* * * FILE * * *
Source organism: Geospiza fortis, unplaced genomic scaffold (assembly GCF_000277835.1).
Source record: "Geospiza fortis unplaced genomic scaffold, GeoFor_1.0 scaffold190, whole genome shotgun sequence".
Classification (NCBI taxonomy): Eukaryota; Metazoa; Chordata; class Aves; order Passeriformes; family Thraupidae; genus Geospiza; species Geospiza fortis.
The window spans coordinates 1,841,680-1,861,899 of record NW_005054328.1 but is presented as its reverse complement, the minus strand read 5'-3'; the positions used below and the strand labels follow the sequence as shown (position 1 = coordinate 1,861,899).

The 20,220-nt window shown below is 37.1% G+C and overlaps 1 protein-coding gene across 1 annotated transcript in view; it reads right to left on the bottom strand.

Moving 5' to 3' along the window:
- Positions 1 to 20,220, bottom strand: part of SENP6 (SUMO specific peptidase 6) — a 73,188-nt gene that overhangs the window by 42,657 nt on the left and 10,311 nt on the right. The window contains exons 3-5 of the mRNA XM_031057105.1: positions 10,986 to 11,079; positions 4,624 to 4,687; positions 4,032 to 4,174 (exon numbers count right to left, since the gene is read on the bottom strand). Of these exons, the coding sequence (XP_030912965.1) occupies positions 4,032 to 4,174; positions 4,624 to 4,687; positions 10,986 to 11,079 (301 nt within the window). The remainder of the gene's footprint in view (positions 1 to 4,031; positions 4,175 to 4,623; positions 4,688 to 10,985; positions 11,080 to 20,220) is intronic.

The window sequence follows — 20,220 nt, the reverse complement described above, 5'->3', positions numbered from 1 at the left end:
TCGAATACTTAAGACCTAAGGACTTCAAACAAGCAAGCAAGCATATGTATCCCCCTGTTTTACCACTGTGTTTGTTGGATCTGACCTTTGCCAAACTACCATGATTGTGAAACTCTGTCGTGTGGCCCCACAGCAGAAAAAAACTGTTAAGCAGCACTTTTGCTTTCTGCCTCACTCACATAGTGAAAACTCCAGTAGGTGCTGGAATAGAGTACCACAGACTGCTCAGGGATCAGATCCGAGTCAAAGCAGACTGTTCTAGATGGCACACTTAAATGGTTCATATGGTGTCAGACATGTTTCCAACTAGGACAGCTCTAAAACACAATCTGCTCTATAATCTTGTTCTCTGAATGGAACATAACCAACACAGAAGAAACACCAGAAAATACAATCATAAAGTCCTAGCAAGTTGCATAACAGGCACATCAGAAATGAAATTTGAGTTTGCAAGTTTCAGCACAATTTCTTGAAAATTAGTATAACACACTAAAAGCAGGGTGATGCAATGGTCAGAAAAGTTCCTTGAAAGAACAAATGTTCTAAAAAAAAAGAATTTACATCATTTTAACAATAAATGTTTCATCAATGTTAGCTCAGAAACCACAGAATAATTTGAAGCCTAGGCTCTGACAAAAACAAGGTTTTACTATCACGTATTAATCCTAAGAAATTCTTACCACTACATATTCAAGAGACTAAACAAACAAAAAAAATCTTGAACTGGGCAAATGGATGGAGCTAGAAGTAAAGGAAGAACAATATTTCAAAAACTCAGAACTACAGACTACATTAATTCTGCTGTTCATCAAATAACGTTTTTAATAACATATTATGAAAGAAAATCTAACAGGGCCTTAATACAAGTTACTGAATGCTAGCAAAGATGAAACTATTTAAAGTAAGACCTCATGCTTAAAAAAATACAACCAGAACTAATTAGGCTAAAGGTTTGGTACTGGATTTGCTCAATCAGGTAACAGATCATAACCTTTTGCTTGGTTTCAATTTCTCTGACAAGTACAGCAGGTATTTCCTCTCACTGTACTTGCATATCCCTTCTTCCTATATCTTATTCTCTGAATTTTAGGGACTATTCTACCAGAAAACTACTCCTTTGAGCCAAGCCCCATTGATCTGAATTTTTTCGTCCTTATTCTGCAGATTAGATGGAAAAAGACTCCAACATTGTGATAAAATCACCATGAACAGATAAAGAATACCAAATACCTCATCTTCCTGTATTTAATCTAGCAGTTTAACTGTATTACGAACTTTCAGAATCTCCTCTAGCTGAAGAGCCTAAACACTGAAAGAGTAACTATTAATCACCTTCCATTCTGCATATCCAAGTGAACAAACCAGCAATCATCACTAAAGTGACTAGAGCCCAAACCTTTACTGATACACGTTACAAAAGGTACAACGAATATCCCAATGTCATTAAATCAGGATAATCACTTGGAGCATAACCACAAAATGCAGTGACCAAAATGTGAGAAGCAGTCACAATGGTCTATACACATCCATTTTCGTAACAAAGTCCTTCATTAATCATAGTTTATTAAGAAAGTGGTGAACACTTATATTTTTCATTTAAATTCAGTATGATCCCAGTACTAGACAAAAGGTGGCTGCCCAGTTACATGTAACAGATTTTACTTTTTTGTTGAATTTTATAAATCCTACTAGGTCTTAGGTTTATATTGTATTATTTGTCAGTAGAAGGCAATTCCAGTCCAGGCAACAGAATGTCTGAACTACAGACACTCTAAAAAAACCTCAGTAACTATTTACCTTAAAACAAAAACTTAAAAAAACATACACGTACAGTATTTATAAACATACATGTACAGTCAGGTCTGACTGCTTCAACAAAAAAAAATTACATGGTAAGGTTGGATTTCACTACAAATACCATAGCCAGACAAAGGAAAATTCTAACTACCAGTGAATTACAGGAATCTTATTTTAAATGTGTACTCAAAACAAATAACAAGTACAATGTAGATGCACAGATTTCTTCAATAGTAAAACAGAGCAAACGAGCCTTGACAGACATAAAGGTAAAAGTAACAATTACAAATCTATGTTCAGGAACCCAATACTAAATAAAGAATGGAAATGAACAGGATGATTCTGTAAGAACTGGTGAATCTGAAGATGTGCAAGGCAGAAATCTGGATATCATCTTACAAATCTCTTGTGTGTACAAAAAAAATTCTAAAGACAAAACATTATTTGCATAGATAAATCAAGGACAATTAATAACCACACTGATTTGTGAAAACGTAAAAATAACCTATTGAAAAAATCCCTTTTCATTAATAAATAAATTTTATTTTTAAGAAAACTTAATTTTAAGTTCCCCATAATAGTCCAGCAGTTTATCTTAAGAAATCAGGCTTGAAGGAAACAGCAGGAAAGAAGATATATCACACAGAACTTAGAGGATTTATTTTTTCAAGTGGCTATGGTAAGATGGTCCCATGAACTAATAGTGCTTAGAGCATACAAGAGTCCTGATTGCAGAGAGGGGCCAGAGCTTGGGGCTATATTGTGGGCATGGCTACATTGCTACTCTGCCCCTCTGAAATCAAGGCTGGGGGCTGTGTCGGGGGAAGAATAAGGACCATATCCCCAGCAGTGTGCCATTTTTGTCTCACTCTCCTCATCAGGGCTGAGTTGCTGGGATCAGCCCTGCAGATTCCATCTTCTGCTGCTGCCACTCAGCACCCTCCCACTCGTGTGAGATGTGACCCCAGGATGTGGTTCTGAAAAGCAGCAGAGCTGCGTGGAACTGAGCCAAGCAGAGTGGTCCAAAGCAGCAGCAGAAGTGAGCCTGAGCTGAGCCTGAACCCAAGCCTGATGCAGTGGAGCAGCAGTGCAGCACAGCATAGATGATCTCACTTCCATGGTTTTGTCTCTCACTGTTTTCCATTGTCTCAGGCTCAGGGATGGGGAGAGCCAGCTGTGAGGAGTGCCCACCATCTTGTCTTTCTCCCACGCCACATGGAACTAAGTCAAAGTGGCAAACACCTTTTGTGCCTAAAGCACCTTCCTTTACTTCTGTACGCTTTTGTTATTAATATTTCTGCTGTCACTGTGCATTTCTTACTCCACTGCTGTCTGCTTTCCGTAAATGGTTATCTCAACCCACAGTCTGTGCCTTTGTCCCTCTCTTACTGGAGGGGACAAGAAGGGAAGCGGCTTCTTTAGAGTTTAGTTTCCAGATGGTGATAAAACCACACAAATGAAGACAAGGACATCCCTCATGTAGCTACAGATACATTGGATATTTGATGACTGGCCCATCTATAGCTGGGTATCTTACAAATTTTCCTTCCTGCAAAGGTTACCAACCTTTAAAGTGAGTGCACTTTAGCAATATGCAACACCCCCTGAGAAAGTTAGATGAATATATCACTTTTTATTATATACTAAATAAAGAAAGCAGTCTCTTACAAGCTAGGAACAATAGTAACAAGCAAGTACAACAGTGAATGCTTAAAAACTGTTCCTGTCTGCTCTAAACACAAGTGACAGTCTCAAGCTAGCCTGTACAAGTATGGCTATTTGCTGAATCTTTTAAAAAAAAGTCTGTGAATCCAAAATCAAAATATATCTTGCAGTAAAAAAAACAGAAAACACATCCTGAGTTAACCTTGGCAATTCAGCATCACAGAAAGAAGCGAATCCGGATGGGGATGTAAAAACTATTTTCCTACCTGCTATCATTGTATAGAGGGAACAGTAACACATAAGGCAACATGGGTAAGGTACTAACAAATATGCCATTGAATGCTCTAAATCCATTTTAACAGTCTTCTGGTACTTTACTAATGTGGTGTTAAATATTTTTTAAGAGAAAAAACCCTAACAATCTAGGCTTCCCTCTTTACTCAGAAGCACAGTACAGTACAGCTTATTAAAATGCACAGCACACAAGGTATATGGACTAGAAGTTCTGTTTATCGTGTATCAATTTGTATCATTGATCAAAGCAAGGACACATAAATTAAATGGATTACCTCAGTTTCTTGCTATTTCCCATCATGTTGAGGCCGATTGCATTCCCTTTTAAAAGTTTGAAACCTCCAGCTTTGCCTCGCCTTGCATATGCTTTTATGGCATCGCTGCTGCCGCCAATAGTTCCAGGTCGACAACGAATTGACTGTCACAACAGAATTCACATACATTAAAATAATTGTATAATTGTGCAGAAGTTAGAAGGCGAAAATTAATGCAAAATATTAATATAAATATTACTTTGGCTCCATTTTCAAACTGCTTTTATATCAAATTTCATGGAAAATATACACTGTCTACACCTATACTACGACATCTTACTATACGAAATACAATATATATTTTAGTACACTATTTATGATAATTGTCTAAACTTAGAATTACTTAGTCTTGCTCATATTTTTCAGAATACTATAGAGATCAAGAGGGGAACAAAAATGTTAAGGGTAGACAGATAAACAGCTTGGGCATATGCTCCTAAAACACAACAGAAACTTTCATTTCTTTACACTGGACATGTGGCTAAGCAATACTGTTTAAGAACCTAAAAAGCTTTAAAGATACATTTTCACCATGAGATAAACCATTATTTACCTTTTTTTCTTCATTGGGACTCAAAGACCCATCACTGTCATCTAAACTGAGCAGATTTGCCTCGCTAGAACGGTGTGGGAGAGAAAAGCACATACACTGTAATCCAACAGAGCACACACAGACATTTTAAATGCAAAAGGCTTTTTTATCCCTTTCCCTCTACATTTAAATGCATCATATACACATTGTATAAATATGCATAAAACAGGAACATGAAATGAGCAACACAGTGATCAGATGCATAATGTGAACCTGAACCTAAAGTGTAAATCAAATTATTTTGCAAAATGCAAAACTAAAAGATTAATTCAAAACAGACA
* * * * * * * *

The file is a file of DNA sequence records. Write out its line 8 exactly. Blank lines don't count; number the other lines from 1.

The window sequence follows — 20,220 nt, the reverse complement described above, 5'->3', positions numbered from 1 at the left end: